Q4 2016 US Rail Carrier Operating Results




(See More Below)


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As usual, we provide a few highlights from the earnings releases of each carrier, though they were even more terse in Q4 than usual.

Union Pacific

Company said that "While full-year volumes were down substantially year over year, we did see
declines moderate in the fourth quarter."

Quarterly train speed, as reported to the Association of American Railroads, was 26.5 mph, 2% slower than the fourth quarter 2015.

For the full year, freight revenue totaled $18.6 billion, a 9% decrease when compared to 2015. Car loadings were down 7% versus 2015, with declines in the chemicals, coal, industrial products and intermodal business groups.

Union Pacific's operating ratio increased to 63.5%, 0.4 points higher than the full-year record set in 2015.

Core pricing was up just 1% in Q4.


Said that for "the full year 2016, the industry continued to face headwinds from low global commodity prices and strength of the U.S. dollar."

It added: "In an environment where the company lost almost $470 million of coal revenue and experienced weakness across most of its markets, CSX delivered nearly $430 million of productivity savings in 2016, while improving customer service."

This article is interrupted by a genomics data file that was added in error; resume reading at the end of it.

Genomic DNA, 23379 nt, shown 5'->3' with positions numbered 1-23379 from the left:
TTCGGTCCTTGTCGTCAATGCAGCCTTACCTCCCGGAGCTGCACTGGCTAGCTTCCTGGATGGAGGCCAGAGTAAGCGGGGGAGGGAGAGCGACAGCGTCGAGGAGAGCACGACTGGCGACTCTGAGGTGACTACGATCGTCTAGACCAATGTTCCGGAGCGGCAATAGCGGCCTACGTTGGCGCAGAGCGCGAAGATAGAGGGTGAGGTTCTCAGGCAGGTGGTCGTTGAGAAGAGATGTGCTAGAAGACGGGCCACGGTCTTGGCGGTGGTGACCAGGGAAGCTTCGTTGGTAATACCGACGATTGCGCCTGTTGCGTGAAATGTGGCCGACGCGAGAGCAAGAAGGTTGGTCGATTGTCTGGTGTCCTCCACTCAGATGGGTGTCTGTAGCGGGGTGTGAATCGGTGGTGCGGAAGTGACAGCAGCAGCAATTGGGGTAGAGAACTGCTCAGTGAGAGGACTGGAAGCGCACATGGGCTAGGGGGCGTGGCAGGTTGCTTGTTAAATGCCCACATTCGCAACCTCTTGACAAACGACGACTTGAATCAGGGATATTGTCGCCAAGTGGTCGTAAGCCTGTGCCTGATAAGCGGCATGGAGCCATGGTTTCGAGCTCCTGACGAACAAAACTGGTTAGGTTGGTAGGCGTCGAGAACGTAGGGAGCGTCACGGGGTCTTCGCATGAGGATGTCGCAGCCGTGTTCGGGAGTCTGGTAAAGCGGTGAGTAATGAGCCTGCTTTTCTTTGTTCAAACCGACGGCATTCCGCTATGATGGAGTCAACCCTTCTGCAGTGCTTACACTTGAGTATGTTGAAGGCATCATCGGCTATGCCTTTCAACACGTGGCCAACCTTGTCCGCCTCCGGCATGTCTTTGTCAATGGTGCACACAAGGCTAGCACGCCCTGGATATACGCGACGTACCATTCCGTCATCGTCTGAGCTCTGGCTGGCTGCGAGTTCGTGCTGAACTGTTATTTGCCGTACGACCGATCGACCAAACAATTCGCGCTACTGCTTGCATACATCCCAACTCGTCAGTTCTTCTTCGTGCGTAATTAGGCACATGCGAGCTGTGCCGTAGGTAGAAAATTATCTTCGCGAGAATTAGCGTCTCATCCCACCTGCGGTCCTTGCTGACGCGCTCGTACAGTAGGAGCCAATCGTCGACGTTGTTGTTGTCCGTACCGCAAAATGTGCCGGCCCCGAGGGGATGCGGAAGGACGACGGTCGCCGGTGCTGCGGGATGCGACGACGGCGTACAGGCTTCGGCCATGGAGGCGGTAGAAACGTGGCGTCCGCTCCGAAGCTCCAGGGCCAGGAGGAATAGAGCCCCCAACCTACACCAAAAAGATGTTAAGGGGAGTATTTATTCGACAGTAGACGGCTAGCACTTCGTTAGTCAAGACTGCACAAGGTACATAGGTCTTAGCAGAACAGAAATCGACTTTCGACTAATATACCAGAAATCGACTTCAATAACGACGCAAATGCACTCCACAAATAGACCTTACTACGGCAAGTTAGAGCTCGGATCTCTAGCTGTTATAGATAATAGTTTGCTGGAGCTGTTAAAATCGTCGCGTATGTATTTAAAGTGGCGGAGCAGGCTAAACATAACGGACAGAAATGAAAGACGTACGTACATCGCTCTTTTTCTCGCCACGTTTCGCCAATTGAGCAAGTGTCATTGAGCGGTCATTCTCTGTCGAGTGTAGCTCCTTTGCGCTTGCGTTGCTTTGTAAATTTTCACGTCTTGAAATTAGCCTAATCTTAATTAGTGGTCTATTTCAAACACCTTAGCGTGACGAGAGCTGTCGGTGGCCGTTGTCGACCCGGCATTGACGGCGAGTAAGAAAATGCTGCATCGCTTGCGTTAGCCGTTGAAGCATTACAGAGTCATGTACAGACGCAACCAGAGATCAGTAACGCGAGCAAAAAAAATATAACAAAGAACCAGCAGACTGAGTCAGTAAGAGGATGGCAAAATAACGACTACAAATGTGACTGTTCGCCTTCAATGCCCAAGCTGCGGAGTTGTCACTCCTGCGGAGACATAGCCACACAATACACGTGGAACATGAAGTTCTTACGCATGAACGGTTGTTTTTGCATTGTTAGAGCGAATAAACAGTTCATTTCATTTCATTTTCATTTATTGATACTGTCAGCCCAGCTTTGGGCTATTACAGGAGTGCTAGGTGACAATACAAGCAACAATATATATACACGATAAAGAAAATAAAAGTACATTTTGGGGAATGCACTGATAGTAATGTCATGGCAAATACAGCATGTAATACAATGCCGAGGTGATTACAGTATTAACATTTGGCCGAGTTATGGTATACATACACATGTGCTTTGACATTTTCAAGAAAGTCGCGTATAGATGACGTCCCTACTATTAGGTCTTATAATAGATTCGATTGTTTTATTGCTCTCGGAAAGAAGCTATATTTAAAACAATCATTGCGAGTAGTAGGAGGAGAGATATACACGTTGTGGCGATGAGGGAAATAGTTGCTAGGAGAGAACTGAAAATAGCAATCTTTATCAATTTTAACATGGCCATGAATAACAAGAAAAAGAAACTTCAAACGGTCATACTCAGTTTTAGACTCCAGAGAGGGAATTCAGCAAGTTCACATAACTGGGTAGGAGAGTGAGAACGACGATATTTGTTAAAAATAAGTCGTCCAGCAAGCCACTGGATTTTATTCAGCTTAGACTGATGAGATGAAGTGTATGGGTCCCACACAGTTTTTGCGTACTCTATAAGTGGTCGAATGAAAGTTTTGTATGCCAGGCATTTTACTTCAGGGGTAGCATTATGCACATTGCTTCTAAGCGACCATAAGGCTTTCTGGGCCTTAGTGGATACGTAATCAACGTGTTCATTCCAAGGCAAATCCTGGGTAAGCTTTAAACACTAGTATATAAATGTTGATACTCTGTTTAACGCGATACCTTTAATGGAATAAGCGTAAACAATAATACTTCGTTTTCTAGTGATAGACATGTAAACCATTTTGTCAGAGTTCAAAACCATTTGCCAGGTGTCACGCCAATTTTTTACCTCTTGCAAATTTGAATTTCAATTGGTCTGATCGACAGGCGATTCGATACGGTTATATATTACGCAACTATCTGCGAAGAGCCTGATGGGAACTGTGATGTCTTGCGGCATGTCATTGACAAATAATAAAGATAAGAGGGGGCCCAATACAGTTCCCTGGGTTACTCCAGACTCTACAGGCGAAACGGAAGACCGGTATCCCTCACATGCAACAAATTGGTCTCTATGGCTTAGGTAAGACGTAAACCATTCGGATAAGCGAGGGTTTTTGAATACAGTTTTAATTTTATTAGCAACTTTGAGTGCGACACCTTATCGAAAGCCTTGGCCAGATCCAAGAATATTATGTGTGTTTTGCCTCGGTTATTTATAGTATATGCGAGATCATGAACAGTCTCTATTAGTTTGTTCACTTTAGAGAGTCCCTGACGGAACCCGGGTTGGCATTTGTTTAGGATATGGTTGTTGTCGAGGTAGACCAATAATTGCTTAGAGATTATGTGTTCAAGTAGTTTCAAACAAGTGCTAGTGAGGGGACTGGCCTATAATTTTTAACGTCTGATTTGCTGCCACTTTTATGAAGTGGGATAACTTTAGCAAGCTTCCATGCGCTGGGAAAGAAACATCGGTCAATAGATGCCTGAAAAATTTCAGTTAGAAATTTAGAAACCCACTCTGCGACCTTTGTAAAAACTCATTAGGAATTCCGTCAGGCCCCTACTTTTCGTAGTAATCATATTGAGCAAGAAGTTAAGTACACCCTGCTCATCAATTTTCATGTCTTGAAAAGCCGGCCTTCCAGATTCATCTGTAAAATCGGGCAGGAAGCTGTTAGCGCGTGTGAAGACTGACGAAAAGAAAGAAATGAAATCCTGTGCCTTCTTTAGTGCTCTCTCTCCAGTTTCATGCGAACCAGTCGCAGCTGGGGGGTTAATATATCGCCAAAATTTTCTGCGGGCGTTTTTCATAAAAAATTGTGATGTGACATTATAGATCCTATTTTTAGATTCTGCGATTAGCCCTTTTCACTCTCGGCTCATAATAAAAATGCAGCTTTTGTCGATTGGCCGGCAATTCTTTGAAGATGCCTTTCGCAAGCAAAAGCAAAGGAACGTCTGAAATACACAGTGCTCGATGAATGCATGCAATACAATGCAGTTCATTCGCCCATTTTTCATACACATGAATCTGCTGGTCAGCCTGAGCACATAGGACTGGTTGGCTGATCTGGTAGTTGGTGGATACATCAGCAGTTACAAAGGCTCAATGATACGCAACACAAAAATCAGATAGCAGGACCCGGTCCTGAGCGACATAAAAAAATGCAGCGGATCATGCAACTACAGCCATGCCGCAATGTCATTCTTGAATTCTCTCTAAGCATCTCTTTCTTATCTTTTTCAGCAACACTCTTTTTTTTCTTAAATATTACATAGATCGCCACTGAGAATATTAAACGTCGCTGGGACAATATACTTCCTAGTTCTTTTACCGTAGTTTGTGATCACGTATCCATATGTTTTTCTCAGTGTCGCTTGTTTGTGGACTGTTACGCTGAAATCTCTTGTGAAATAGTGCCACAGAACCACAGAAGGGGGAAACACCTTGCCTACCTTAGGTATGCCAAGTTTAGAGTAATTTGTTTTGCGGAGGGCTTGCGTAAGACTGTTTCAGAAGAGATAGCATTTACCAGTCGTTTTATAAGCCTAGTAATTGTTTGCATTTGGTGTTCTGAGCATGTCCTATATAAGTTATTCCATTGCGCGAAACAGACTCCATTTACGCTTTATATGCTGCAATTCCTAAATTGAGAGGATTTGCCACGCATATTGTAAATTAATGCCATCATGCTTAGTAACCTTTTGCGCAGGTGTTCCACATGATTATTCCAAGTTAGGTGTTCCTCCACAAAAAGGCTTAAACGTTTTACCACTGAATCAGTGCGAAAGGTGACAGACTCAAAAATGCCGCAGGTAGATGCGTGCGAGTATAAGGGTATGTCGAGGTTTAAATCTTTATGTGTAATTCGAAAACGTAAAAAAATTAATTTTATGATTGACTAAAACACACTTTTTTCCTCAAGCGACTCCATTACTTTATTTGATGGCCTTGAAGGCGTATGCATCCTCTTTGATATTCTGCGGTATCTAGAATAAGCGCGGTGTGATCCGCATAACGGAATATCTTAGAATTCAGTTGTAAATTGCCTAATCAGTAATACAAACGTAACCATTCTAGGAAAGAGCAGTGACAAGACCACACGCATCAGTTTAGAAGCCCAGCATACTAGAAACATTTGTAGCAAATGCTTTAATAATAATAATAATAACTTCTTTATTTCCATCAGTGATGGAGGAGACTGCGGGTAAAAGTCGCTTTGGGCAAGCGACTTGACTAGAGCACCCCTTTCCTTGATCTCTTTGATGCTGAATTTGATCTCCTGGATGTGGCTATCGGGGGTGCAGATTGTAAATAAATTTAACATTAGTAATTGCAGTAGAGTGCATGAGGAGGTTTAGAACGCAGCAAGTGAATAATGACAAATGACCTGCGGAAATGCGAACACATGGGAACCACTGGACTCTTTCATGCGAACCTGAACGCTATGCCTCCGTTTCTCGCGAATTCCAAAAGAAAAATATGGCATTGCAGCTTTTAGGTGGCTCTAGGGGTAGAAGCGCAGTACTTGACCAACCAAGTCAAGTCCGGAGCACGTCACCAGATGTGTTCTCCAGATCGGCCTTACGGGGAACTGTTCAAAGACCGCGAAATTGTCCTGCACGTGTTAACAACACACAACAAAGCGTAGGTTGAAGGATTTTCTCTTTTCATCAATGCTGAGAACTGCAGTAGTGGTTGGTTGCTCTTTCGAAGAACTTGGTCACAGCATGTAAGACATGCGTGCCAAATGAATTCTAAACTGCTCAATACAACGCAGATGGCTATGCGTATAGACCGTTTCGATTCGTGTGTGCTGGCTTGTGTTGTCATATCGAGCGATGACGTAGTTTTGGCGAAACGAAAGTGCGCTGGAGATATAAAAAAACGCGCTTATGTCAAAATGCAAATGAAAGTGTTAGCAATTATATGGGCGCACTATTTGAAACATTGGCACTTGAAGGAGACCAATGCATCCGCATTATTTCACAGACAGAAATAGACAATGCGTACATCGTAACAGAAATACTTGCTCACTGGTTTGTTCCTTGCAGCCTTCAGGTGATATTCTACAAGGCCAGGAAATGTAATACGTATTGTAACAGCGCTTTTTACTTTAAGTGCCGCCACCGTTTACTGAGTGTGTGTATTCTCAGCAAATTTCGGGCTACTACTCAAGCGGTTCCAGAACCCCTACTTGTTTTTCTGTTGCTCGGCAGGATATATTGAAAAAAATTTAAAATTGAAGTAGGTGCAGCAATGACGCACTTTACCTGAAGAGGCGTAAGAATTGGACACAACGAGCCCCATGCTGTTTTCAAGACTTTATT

Referenced its "The CSX of Tomorrow" strategy that it says "drives profitable growth in its merchandise and intermodal markets as the company progresses towards a mid-60s operating ratio longer-term."

Norfolk Southern

Company said "2016 was a pivotal year as Norfolk Southern began implementing its new Strategic Plan. We delivered $250 million of productivity savings and recorded our best ever operating ratio, notwithstanding challenging business conditions."

It added that "We are poised to continue building on our success and deliver an additional $100 million of productivity savings in 2017 on the way to our goal of $650 million of annual savings by 2020."

Kansas City Southern

Had almost nothujbng to say.

Any reaction to the Q4 results and trends from the rail carriers? Let us know your thoughts at the Feedback section below.